sure the hospital wouldn't appreciate it but we are unsure of our options.


We actually have tried counseling these individuals without much luck. Things will get better

for a while but then revert back to the status quo. Part of the problem is that these folks actually

alternate between the ER and our local Urgent Care facility, which closes at 10:00 and so the

option of sitting overnight is not available. Is it true that the ER could make a decision to just let

them wait it out overnight rather than sending them home in a cab? They will both refuse any

counseling referrals. We are in the process of connecting with the hospital to see if we can come

up with some sort of plan.



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It appears some behavior modification program needs to be established with these two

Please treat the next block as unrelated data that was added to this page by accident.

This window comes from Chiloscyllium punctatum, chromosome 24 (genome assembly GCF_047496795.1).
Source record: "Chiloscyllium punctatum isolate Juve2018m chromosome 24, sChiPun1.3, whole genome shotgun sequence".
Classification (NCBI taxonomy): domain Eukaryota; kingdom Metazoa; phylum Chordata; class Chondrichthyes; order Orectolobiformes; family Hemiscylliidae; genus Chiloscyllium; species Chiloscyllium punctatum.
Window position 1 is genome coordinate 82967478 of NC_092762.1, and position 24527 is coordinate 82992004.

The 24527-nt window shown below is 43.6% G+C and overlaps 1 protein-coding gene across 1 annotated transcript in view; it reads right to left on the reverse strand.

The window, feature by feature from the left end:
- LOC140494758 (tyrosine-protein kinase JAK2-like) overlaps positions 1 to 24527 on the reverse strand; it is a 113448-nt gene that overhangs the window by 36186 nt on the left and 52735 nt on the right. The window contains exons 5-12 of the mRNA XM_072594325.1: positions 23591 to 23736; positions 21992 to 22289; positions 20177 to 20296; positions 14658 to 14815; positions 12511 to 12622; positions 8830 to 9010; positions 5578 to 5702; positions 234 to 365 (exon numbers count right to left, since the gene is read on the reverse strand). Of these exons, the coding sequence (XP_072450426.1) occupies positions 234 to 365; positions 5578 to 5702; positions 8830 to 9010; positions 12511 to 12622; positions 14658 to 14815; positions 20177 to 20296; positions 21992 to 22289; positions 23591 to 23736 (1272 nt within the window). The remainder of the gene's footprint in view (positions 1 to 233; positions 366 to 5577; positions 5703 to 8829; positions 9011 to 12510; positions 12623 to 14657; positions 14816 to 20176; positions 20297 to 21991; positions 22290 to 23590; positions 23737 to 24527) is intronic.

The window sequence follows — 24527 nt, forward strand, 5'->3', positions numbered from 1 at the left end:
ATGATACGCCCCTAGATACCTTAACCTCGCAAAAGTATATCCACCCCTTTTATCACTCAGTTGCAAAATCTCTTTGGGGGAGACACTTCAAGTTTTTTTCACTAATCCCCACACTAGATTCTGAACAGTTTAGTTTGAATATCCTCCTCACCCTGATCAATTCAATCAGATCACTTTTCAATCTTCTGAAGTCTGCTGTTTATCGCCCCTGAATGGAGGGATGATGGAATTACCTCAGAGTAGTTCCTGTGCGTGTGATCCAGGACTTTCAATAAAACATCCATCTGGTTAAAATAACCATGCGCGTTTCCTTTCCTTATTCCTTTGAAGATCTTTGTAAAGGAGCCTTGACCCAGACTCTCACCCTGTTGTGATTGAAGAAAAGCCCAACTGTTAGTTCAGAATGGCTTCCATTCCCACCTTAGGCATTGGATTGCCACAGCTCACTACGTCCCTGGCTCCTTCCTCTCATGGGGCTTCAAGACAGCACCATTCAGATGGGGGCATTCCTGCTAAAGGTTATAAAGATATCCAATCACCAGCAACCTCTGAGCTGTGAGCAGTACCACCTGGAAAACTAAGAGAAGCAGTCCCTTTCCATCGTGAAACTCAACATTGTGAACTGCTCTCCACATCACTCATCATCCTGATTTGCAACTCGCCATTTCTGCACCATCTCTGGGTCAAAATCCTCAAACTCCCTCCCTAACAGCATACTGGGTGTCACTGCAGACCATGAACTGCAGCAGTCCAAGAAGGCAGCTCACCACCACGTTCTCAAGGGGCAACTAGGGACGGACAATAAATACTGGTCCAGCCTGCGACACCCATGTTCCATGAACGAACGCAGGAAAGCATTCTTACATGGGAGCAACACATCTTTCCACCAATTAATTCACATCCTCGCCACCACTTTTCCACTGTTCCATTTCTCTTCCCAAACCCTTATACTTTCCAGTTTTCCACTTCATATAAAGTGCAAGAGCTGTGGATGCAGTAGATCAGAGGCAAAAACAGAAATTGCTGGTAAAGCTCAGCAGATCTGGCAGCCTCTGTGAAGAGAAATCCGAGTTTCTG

First, it is clear that the emergency room staff are not responding appropriately to the true needs

of these individuals. While some of the trips may be emergency in nature, the remaining

emergency department visits are all for non-urgent needs. I am unsure if the emergency

department staff have taken any steps to get viable treatment to these two individuals.

Your question is about transportation home. I do not think the availability of the ride home is

what is triggering their decision to go to the emergency department in the first instance. Perhaps

if they had to sit in uncomfortable chairs for six hours until the following morning, this

experience may lead them to reconsider going to the emergency department. Of course, perhaps

the long overnight wait will just help them to adjust the time of day they go to the emergency

department, so that they are discharged with plenty of time to spare to catch the afternoon bus